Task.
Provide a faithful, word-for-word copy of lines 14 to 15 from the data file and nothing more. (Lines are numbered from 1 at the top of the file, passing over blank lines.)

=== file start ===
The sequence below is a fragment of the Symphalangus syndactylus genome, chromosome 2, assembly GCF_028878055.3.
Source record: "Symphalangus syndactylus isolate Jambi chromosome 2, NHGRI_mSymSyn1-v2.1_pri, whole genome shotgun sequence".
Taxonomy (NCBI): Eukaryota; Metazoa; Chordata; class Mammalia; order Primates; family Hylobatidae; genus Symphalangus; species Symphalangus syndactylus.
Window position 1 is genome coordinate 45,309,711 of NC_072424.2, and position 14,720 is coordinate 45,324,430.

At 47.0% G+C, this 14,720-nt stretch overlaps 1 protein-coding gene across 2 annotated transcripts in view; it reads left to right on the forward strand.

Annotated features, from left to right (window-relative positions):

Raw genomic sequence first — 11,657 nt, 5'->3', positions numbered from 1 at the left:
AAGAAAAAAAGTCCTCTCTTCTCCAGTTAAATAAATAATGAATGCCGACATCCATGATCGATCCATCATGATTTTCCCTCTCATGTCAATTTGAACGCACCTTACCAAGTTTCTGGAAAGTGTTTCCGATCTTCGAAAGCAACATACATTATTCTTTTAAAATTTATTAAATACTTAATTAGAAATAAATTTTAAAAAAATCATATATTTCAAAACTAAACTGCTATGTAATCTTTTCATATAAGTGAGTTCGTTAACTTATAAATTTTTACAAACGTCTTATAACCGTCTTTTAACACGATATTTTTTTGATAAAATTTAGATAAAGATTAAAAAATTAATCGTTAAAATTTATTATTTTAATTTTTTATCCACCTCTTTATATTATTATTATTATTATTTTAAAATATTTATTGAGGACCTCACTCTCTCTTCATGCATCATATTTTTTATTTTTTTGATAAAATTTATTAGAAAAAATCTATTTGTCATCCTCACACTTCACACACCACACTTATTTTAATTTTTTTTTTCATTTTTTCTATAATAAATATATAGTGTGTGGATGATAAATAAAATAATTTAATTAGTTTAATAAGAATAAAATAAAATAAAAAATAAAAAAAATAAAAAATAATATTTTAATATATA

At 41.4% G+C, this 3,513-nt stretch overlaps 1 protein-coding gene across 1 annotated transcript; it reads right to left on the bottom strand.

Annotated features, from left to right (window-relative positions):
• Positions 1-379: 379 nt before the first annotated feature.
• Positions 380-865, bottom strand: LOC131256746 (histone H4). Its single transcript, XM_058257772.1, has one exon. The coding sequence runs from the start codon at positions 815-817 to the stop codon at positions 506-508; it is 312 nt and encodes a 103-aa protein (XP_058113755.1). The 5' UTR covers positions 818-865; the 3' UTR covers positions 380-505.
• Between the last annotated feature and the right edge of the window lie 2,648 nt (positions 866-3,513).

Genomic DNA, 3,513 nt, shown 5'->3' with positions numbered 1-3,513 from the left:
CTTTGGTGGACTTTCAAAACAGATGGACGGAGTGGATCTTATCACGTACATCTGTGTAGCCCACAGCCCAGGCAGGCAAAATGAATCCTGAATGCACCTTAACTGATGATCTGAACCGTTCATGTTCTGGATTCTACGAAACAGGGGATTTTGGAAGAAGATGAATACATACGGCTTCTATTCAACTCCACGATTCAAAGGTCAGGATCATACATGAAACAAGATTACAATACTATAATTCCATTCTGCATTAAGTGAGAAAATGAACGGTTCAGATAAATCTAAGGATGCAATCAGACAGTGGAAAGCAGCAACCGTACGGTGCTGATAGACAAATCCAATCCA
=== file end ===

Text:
Genomic DNA, 3,513 nt, shown 5'->3' with positions numbered 1-3,513 from the left:
CTTTGGTGGACTTTCAAAACAGATGGACGGAGTGGATCTTATCACGTACATCTGTGTAGCCCACAGCCCAGGCAGGCAAAATGAATCCTGAATGCACCTTAACTGATGATCTGAACCGTTCATGTTCTGGATTCTACGAAACAGGGGATTTTGGAAGAAGATGAATACATACGGCTTCTATTCAACTCCACGATTCAAAGGTCAGGATCATACATGAAACAAGATTACAATACTATAATTCCATTCTGCATTAAGTGAGAAAATGAACGGTTCAGATAAATCTAAGGATGCAATCAGACAGTGGAAAGCAGCAACCGTACGGTGCTGATAGACAAATCCAATCCA